Wednesday, November 16, 2011

Occupy Wall Street: Zuccotti Park Before and After NYPD Raid


Zuccotti Park in lower Manhattan is the birthplace of the Occupy protest movement that has swept across America and the world demanding a more sustainable and fairer economic system.

Last month I visited Occupy Wall Street at its height. This was when the unions had joined up with young students and aging hippies to create a spirited and festive community full of lively debates about the future of American democracy. The diverse group of citizens who pitched tents and displayed cardboard signs were an inspiration to millions of us who are deeply concerned that corporate greed and political paralysis are endangering the American dream.

This joyous moment didn't last long because last week Mayor Michael Bloomberg ordered the New York Police Department to clear out Zuccotti Park because of "health and safety concerns."  The NYPD raided Occupy Wall Street unannounced in the middle of the night and completely removed the encampment, even using force at times against those that resisted the removal.

I visited the post-OWS Zuccotti last weekend. It has now been turned back into the boring block of concrete it always was instead of the democratic revival, the city of hope and change it had been turned into. It was a surreal scene last Saturday afternoon. Community police officers lined the perimeter of the barricaded park. There was one entry point I could see and the police were in an argument over demonstrators not being allowed to bring in drums. There seemed to be a lot of confusion and anger over what was allowed and not allowed in the park.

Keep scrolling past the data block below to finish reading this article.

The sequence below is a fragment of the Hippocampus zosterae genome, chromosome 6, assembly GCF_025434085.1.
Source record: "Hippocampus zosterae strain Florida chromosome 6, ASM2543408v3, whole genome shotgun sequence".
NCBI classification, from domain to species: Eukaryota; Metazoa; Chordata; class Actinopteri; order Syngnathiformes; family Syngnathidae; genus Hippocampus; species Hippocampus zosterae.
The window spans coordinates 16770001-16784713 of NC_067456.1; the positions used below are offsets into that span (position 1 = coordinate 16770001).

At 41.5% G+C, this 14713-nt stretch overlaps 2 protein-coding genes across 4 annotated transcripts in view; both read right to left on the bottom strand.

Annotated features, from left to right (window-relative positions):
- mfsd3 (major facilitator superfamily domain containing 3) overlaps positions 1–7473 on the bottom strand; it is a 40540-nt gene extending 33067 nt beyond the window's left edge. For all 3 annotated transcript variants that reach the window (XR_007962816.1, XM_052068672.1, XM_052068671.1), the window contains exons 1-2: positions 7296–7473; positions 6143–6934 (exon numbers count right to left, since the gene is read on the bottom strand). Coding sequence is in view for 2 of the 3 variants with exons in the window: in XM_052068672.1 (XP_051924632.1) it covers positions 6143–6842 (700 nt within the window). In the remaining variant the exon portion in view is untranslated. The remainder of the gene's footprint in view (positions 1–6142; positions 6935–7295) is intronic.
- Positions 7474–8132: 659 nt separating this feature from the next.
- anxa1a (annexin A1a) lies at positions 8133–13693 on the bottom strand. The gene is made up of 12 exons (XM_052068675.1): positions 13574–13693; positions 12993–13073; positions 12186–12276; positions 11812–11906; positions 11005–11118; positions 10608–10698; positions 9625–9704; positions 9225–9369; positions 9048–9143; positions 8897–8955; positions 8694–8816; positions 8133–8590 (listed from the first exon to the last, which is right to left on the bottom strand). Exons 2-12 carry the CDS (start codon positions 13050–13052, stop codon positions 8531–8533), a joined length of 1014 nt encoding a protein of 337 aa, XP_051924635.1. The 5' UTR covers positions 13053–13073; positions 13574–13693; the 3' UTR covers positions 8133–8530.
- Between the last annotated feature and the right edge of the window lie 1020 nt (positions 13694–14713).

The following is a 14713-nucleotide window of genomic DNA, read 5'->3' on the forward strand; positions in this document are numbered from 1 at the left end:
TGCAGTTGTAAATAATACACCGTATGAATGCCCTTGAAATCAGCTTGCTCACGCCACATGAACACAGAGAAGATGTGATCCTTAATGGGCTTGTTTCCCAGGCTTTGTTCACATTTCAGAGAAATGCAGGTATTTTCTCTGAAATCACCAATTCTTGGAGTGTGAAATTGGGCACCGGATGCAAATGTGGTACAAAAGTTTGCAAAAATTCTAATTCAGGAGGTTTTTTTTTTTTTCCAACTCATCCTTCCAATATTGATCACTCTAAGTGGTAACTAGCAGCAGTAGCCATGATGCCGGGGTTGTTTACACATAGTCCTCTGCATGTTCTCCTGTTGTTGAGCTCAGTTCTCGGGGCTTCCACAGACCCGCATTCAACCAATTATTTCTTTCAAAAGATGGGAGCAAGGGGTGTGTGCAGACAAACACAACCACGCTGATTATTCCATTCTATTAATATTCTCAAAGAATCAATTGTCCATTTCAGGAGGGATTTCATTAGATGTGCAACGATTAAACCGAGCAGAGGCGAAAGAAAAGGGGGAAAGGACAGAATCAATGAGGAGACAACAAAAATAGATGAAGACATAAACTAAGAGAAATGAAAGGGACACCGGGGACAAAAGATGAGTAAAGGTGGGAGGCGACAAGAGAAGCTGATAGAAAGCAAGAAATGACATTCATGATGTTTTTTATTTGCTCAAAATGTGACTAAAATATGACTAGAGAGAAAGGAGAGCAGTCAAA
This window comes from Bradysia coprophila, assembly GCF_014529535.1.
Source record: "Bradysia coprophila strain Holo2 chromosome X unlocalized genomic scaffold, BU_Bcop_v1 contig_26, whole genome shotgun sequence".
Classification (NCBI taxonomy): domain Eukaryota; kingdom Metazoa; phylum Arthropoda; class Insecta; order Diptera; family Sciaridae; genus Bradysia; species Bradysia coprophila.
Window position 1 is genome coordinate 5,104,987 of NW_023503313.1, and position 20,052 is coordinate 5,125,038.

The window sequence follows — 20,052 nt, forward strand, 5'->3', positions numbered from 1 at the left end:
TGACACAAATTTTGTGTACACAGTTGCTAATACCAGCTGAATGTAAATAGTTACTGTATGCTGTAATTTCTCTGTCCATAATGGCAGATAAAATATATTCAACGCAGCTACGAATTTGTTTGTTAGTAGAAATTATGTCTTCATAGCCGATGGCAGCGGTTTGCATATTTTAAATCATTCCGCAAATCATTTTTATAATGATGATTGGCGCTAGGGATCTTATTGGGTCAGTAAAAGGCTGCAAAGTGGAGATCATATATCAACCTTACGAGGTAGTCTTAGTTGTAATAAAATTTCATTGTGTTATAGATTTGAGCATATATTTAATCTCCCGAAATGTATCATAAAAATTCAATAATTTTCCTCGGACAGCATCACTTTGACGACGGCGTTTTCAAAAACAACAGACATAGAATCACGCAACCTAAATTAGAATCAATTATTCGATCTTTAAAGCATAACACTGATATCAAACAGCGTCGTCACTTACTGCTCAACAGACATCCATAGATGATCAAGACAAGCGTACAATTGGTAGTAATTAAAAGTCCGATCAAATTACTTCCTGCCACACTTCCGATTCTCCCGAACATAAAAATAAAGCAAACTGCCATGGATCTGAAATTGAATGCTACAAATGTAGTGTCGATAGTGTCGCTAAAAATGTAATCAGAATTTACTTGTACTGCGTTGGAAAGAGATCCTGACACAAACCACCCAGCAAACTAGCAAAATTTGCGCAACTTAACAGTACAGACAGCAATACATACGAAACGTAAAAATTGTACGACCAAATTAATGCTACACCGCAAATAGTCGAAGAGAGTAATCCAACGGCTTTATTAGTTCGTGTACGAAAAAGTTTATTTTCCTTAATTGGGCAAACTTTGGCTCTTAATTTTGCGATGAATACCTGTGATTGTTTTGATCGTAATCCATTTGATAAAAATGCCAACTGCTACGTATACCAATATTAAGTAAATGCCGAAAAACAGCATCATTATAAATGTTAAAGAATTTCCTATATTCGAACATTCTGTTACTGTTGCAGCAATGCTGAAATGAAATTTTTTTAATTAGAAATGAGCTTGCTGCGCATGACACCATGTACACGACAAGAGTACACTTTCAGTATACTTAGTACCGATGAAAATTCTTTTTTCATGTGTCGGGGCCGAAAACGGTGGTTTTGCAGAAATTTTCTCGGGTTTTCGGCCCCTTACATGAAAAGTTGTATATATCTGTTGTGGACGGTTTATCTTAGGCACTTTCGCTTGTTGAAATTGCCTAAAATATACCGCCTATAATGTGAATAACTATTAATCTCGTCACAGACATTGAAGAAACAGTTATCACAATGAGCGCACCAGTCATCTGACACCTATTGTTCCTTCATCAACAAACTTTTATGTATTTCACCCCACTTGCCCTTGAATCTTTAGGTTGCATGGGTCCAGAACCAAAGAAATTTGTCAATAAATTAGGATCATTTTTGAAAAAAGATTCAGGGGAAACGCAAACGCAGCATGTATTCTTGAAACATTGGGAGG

Once inside it got even more surreal as a swarm of media and tourists centered in the middle of the park surrounded one Occupier talking to a camera crew.

There were a few leftover signs and I recognized one of the folk musicians from a couple of weekends ago when it was a festive, spirited atmosphere. He was still playing 60s anthems but his partner was missing. There were a handful of young people listening intently to his version of Buffalo Springfield's 1967 song "For What It's Worth."

Another guy was giving away Occupy Wall Street buttons. A memento from a brief moment of hope and joy when anything seemed possible. I took a button that summed it all up for me. It said "You can't evict an idea." Yep.

Here are photos and videos of Zuccotti Park before and after the Occupy Wall Street encampment.